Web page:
The severe acute respiratory syndrome coronavirus 2 MESHD (SARS-CoV-2), responsible for coronavirus disease MESHD 19 ( COVID-19 MESHD), is a single-stranded positive-sense ribonucleic acid (RNA) virus that typically undergoes one to two single nucleotide mutations per month. COVID-19 MESHD continues to spread globally, with case fatality and test positivity rates often linked to locally circulating strains of SARS-CoV-2. Furthermore, mutations in this virus, in particular those occurring in the spike protein PROTEIN (involved in the virus binding to the host epithelial cells) have potential implications in current vaccination efforts. In Rwanda, more than twenty thousand cases have been confirmed as of March 14th 2021, with a case fatality rate of 1.4% and test positivity rate of 2.3% while the recovery rate is at 91.9%. Rwanda started its genomic surveillance efforts, taking advantage of pre-existing research projects and partnerships, to ensure early detection of SARS-CoV-2 variants and to potentially contain the spread of variants of concern (VOC). As a result of this initiative, we here present 203 SARS-CoV-2 whole genome sequences analyzed from strains circulating in the country from May 2020 to February 2021. In particular, we report a shift in variant distribution towards the newly emerging sub-lineage A.23.1 that is currently dominating. Furthermore, we report the detection of the first Rwandan cases of the VOCs, B.1.1.7 and B.1.351, among incoming travelers tested at Kigali International Airport. We also discuss the potential impact of COVID-19 MESHD control measures established in the country to control the spread of the virus. To assess the importance of viral introductions from neighboring countries and local transmission, we exploit available individual travel history metadata to inform spatio-temporal phylogeographic inference, enabling us to take into account infections from unsampled locations during the time frame of interest. We uncover an important role of neighboring countries in seeding introductions into Rwanda, including those from which no genomic sequences are currently available or that no longer report positive cases. Our results point to the importance of systematically screening all incoming travelers, regardless of the origin of their travels as well as regional considerations for durable response to COVID-19 MESHD.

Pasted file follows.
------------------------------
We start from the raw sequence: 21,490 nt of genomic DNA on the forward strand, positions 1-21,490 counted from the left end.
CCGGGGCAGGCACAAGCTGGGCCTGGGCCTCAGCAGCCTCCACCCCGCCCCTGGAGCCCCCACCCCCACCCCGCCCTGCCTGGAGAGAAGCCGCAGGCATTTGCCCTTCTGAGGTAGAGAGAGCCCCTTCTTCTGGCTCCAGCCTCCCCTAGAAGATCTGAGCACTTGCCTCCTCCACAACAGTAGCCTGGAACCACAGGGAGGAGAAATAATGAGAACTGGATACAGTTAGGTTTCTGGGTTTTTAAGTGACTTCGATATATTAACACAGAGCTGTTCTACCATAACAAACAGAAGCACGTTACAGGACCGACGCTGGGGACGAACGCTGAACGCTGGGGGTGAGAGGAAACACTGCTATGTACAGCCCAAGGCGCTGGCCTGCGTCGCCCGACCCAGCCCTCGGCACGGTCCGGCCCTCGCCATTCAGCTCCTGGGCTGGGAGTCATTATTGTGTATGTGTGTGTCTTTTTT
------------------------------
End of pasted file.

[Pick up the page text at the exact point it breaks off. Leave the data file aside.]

mRNA vaccination compared to infection elicits an IgG-predominant response with greater SARS-CoV-2 specificity and similar decrease in variant spike recognition